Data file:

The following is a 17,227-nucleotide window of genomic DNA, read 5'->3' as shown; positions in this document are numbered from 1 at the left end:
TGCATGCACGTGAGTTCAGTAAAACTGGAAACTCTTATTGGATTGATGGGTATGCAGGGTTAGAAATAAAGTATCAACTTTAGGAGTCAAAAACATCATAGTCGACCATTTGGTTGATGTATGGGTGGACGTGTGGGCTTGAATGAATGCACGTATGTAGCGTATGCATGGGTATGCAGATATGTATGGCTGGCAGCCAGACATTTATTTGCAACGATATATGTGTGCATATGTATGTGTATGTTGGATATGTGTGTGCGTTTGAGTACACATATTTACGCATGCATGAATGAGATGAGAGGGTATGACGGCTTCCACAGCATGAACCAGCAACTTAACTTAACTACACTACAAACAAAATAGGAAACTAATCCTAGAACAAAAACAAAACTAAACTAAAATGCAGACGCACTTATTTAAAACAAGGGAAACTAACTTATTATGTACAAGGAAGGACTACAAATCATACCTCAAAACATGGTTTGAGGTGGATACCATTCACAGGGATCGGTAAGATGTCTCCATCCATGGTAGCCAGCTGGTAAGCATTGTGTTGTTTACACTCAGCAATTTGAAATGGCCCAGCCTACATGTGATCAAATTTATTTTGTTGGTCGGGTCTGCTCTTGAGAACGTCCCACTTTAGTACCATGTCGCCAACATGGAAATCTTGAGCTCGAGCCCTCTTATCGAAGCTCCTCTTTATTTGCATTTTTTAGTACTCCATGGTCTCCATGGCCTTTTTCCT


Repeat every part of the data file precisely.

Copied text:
The following is a 17,227-nucleotide window of genomic DNA, read 5'->3' as shown; positions in this document are numbered from 1 at the left end:
TGCATGCACGTGAGTTCAGTAAAACTGGAAACTCTTATTGGATTGATGGGTATGCAGGGTTAGAAATAAAGTATCAACTTTAGGAGTCAAAAACATCATAGTCGACCATTTGGTTGATGTATGGGTGGACGTGTGGGCTTGAATGAATGCACGTATGTAGCGTATGCATGGGTATGCAGATATGTATGGCTGGCAGCCAGACATTTATTTGCAACGATATATGTGTGCATATGTATGTGTATGTTGGATATGTGTGTGCGTTTGAGTACACATATTTACGCATGCATGAATGAGATGAGAGGGTATGACGGCTTCCACAGCATGAACCAGCAACTTAACTTAACTACACTACAAACAAAATAGGAAACTAATCCTAGAACAAAAACAAAACTAAACTAAAATGCAGACGCACTTATTTAAAACAAGGGAAACTAACTTATTATGTACAAGGAAGGACTACAAATCATACCTCAAAACATGGTTTGAGGTGGATACCATTCACAGGGATCGGTAAGATGTCTCCATCCATGGTAGCCAGCTGGTAAGCATTGTGTTGTTTACACTCAGCAATTTGAAATGGCCCAGCCTACATGTGATCAAATTTATTTTGTTGGTCGGGTCTGCTCTTGAGAACGTCCCACTTTAGTACCATGTCGCCAACATGGAAATCTTGAGCTCGAGCCCTCTTATCGAAGCTCCTCTTTATTTGCATTTTTTAGTACTCCATGGTCTCCATGGCCTTTTTCCT